Tha Clerb

There are some who think that the peak time Saturday evening viewing TV programme “Wheeltappers and Shunters Social Club” was a parody of the northern working mans scene in the 1970s.

However, for it to have been a parody it would have had to ridicule the scenario in your average working mans club of a Saturday night and in the event it never got anywhere close to ridicule, in fact it barely scratched the surface.

My own dead father was a trustee at a working mens club, the parody being that its constitution, its reason for being, was that it was “supposed” to be a Conservative Working Mens Club which is a contradiction in terms for a start for as every foo-el knows, “Conservative” and “Working” don’t often appear in the same sentence, however, the club’s saving grace was that if you ever admitted to voting Conservative during your membership, you’d be thrown down the fire escape.

His most prized possession was his CIU card, the Club and Institutes Union membership that allowed him access to any one of tens of thousands of similar clubs across the land, and he made full use of it in a relentless search for new talent to mock and belittle and compare to his own “Comedy & Sinatra” turn which he was want to perform if perchance a microphone ever came free and was switched on.

My own dead father-in-law, located 100 miles to the north east was also a life-long committee-man at his local Working Mans Club but his “turn” was to call the bingo and I never failed to burst into spontaneous laughter every time he took up his seat on the corner of the stage behind the ping-pong ball bingo machine at 9pm sharp every Saturday night for in that instance my own dead father-in-law changed in an instant from the broadest Geordie that you could never understand to Alvar Liddle at the BBC,

“Reet, yous all shut yer mooths noo, quieet at tha ba-ar noo, ah’m ca-aallin tha hoosey…”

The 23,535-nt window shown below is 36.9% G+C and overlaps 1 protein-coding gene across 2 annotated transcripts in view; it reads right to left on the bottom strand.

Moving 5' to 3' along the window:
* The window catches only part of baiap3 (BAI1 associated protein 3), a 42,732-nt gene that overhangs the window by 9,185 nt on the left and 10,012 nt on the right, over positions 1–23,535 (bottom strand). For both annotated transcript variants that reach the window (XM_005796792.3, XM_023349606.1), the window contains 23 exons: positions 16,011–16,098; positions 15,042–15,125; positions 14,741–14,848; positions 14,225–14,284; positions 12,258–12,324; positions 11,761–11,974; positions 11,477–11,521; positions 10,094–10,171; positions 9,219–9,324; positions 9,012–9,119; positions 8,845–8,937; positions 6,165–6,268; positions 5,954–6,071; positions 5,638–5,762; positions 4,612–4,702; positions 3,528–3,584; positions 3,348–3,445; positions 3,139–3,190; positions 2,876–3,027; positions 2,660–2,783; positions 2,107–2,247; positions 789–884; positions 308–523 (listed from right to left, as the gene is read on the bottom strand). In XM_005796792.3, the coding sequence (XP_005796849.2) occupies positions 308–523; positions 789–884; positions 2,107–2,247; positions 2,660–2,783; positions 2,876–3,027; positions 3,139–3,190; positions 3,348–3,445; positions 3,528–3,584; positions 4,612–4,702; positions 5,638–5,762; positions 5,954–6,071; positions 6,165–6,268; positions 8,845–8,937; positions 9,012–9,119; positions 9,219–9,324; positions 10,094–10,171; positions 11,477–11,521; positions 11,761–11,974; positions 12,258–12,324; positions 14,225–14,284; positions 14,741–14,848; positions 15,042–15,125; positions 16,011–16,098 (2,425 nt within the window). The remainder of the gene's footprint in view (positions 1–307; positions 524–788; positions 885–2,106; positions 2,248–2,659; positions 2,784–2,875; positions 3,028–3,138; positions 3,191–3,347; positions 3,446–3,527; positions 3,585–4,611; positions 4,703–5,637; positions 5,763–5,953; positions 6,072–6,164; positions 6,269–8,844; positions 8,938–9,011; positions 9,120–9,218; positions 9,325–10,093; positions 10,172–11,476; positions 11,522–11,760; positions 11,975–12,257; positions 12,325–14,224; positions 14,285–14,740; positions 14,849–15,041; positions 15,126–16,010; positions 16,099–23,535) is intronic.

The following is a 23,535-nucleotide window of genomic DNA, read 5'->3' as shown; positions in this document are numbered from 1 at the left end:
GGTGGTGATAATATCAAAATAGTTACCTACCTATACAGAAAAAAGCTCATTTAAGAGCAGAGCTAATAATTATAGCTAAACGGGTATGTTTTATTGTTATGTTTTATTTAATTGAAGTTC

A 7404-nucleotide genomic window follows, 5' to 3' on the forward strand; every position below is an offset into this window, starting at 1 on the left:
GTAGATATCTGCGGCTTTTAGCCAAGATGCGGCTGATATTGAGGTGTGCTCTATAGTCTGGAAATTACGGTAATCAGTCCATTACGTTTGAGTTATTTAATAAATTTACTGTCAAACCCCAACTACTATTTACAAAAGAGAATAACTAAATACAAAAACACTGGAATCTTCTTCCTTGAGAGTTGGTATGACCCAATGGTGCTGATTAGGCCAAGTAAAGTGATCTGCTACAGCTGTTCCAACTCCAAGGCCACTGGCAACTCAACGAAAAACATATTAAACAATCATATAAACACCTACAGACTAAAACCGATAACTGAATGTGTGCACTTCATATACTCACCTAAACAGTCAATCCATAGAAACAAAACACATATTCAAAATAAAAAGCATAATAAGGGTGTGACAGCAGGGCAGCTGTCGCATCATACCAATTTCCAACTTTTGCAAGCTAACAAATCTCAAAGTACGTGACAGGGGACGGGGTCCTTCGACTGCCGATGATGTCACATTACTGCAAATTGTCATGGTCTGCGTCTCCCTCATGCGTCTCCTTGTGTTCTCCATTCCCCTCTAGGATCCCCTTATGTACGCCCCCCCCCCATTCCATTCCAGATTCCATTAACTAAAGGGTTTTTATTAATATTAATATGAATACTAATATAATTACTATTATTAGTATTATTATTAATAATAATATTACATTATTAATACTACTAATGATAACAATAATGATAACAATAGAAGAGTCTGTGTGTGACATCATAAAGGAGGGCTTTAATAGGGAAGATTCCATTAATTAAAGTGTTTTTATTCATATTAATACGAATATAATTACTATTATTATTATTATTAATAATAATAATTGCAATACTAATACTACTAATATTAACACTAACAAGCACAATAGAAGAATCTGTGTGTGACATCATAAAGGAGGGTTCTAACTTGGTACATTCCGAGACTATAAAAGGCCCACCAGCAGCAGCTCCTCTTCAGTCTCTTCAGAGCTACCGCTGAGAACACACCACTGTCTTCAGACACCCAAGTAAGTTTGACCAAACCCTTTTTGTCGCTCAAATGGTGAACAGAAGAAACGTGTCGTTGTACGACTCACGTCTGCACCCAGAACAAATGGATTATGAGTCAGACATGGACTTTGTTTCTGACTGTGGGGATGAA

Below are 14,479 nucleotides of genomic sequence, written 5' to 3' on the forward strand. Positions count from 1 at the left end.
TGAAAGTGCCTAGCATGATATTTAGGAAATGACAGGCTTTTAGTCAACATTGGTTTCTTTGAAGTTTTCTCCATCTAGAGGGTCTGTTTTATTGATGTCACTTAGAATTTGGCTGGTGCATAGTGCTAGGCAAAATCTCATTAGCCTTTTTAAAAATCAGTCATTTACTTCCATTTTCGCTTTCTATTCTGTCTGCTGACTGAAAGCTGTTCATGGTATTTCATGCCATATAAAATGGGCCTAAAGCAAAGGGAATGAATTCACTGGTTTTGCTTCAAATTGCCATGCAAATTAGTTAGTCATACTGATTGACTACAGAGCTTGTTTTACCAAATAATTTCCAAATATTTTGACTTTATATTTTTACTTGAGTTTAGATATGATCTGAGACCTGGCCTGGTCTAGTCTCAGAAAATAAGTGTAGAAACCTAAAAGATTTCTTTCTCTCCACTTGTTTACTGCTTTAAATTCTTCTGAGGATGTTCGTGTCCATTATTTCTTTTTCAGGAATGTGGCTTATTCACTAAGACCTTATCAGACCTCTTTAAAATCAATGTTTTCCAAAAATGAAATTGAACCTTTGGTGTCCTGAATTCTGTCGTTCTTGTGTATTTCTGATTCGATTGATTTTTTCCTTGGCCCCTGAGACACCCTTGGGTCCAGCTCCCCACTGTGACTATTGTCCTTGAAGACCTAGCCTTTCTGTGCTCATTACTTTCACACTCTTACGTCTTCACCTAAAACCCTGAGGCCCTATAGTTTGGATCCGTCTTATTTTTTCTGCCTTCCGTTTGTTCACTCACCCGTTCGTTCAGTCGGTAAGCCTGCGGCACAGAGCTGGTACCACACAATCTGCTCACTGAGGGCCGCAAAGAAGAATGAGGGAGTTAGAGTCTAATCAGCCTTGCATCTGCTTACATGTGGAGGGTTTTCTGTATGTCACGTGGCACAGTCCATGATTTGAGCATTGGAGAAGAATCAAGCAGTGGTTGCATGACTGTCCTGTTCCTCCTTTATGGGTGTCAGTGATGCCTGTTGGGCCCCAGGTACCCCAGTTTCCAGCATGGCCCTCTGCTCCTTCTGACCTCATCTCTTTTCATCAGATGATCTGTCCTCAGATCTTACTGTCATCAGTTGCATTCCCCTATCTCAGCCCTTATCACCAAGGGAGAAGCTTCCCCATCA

*switches bingo machine on, takes first ping-pong ball*
“I say, Four and three, forty three, this wan for a la-yne ladies and gentlemen, wan and wan, legs eleven, my, my”

…and now the Boxer Foggit story for we cannot broach the subject without the Boxer Foggit story.

Every New Years Eve there was a huge party in “Tha Clerb” but being in the north-east it was the thing to visit everyones house int he village at the stroke of midnight, not getting home until 6am at the earliest and having drunk hundreds of shots of whisky in the course of your traverse, and so Tha Clerb closed its doors at 11.30pm to allow the celebrations to continue out on the street.

To compensate for this, in those days of very strict opening hours, it got a special licence to operate all day long on New Years Day, opening 11am to 11pm, a special treat, a special opportunity to drink all through the night on New Years Eve, have two hours sleep in the morning and then back to the club for a twelve hour beer fest during which various “turns” would get up on stage and do their worst, their worst getting worse as the day dragged on to its ultimate climax.

Women would pop home to make up sandwiches to sustain their menfolk in their annual quest to personally consume enough alcohol to easily sink the largest battleship, some women would return to the fray with a full sunday lunch on a plate wrapped in tin foil and by the middle of the afternoon the place would be awash with beer, the bones from chicken legs, discarded sandwich wrappers and unconscious people who couldn’t stand the pace.

And then at around four pm, after almost 24 hours of solid boozing, the chant would start to rise, quietly at first but growing louder and louder until the roof was almost lifted with the refrain of “Boxer, Boxer, Boxer”, a simple ditty, but effective.

Boxer Foggit was an old miner, had never left the village and had spent his youth as a prize fighter with the squashed nose and cauliflower ears so beloved of that trade to prove it, in his eighties he was still a formidable sight and if Boxer Foggit asked you to move then you would snap to attention and salute as he shoved past, if you were in the mood to pick a fight with any eighty year old in the village then Boxer Foggit would be the one not to pick a fight with.

After five minutes of chanting he’d start to make his way from the bar at the back of the concert room to the four narrow steps up onto to the stage to give the audience their annual treat, the refrain of his favourite song…

…and we never found out what his favourite song was.

Being well pissed by this time Boxer Foggit could barely stand let alone walk down narrow aisles littered with dinner left-overs, discarded empty pint pots and spilled beer but willing arms would guide him on his way inexorably to the stage, the chant for “Boxer, Boxer” reached ear-splitting pitch as he finally made it to the four short steps up onto the stage where he would, every single year of my recollection, make the first one, trip on the second, and fall flat on his face in the centre of the stage where he would lie for the rest of the night snoring loudly with the turns, and the professional turn later on that evening, having to carefully step over him lest they awaken the most feared eighty year old in the north east.

We made our own entertainment in those days, oh yes.

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